Under Section 106 of the National Historic Preservation Act, the Bureau is required to consult with the Winnemem Wintu people about the impacts of the proposed dam raise on their historic and cultural properties. However, the Bureau has violated this law by stating erroneously that the tribe has not supplied sufficient information about sacred sites, despite the tribe submitting the Stanford report and other documents, meeting with Bureau officials multiple times on the river, and sending myriad emails and letters.
While the Section 106 process has not been completed with the Winnemem Wintu, the Bureau is also violating the law by moving forward with the project and trying to delay consultation by coercing the tribe into signing onto a programmatic agreement (PA). The PA would allow the Bureau to avoid consulting with the Winnemem Wintu until construction is well underway. PAs are meant for large programs, the impacts of which cannot be determined until individual projects are identified, and are not appropriate for a single project like the proposed dam raise.
Furthermore, when the dam was being constructed during World War II, Congress passed the Central Valley Indian Lands Acquisition Act (55 Stat 612), which promised the Winnemem Wintu compensation for the lands submerged by the dam. The Bureau has never fulfilled its obligations under this law.
The Bureau has been investigating the dam raise project since the 1980s. It is unacceptable that the Bureau has failed after 40 years to fulfill its obligation to compensate the Winnemem for their lost lands more than 75 years after they were flooded out of their traditional homeland, and still refuses to appropriately consult with them.
AN UNNECESSARY PROJECT
The Bureau claims the dam raise is necessary to expand the cold water pool in Shasta Reservoir, which is intended to improve Sacramento River habitat for endangered winter-run Chinook salmon. However, the U.S. Fish and Wildlife Service’s analysis, as well as Winnemem Wintu Traditional Ecological Knowledge, has determined the dam raise would not improve conditions for Sacramento River salmon runs. In fact, the Bureau has proven incapable of managing water for fish survival. In 2015-2016, mismanagement of the water chiller device led to 95 percent of the salmon eggs being killed by warm water in the Sacramento River
In fact, a 2009 Biological Opinion concluded that for endangered salmon to survive climate change, they have to be able to access the Winnemem Waywacket and other waterways in the high country above the Keswick and Shasta dams. The proposed Shasta Dam raise would actually damage this potential salmon habitat through inundation and the destruction of about 4,800 acres of riparian habitat.
Planning on the dam raise began more than 30 years prior to the Biological Opinion. The dam raise project was never intended to benefit salmon, and the Bureau’s intentions are clearly to benefit Central Valley water users and brokers.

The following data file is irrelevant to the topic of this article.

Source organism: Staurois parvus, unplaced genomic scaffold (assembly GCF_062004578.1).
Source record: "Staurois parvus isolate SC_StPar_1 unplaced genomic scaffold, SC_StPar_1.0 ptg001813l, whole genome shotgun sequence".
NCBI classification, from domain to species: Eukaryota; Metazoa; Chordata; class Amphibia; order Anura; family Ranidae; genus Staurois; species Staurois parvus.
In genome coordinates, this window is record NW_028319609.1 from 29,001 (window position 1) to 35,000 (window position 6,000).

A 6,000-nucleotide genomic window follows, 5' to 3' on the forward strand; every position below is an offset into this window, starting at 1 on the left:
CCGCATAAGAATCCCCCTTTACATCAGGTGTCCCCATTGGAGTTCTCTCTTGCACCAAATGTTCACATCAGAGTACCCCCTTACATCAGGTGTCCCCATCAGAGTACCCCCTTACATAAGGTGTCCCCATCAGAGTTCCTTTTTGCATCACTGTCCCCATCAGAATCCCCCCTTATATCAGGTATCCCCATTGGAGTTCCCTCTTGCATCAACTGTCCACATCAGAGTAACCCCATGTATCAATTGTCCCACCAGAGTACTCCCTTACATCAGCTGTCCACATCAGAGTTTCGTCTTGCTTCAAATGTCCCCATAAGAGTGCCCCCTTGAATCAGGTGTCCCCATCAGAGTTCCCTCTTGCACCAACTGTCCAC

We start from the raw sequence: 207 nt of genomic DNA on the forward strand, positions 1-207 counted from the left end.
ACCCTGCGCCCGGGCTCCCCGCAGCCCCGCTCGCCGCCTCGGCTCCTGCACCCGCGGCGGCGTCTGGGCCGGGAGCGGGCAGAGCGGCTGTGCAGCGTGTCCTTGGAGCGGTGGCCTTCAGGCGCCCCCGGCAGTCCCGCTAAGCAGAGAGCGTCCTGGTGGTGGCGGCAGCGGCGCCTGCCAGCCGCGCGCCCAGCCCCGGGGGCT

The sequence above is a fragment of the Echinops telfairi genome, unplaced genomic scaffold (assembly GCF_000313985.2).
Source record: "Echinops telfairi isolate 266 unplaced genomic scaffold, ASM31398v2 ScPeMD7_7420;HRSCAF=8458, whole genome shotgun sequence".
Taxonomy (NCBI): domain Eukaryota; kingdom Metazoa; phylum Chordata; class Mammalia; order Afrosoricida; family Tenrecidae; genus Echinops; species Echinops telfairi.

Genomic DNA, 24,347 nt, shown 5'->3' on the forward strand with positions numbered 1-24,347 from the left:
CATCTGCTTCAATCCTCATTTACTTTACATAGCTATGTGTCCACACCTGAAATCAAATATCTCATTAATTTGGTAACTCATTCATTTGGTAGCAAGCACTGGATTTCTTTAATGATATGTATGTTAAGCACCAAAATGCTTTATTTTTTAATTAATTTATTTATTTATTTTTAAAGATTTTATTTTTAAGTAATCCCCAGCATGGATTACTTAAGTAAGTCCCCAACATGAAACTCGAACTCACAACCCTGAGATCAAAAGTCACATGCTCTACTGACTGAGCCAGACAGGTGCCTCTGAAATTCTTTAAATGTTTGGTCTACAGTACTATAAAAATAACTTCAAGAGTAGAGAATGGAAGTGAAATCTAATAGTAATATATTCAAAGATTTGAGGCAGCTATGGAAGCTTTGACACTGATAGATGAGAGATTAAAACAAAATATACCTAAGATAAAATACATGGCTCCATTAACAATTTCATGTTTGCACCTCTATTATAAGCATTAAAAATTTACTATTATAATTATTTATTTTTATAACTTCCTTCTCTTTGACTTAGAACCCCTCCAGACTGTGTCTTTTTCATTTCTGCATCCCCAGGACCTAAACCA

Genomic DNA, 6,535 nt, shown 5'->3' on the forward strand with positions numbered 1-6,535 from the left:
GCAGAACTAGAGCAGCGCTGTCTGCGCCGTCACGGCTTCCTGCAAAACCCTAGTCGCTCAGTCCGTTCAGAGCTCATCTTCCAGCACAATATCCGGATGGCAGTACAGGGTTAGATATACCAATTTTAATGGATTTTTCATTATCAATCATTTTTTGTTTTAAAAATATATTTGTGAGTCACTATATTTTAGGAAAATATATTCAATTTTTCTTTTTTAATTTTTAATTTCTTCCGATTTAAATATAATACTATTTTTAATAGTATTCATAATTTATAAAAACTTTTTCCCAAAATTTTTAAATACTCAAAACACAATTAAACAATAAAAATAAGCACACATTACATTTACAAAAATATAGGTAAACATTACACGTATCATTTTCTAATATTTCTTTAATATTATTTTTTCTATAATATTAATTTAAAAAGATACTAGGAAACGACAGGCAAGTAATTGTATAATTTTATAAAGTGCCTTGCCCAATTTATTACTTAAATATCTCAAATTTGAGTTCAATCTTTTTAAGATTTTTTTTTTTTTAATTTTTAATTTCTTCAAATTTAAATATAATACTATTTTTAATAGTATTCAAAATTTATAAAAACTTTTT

A WASTEFUL & TOXIC PROJECT
Furthermore, the $1.3 billion dam raise is an incredible waste of taxpayer money as it is estimated it will only yield about 50,000 additional acre-feet every year, less than 1/10th of 1 percent of California’s water budget. Groundwater recharge, ecological restoration, conservation measures and other types of projects would be more fruitful and cost-efficient in preserving California’s freshwater supply. The additional water from a raised dam would most likely increase water exports to Westlands Water District farms in the San Joaquin Valley, where cultivation of land unsuitable for irrigation has led to thousands of acres of farmland being contaminated with toxic levels of selenium. The toxic runoff from these lands has still not been adequately addressed, and there are even proposals to add this effluent back into the aqueducts that are going south with drinking water for cities.
The U.S. Fish and Wildlife Service also found in its evaluation of the project that the proposed raise would inundate abandoned, uncapped mines in the Shasta region, increasing the load of cadmium, mercury and other toxins in the already “mercury-impaired” Shasta reservoir, which would then be flushed down the Sacramento River. The toxic pipeline this project created has the potential to damage habitats along the length of the Sacramento River and introduce more toxins into drinking water in communities from Redding to Los Angeles.
By a simple inventory of these facts, it’s clear the Bureau and Westlands Water District are pushing this project in order to enrich a handful of wealthy Central Valley agricultural water users and have no qualms about violating the law to do so.
The dam raise also represents a threat to the cultural survival of the Winnemem Wintu Tribe as well as the health and wellbeing of everyone living downstream.
We demand the Bureau permanently suspend this illegal project, finally fulfill their obligations under the 1941 Central Valley Indians Lands Acquisition Act to provide just compensation (preferably like lands to live on) to the Winnemem Wintu, and consult with the Winnemem Wintu to develop a climate change resiliency plan for the Winnemem Waywacket based on Winnemem Wintu Traditional Ecological Knowledge.
[Insert Name Here]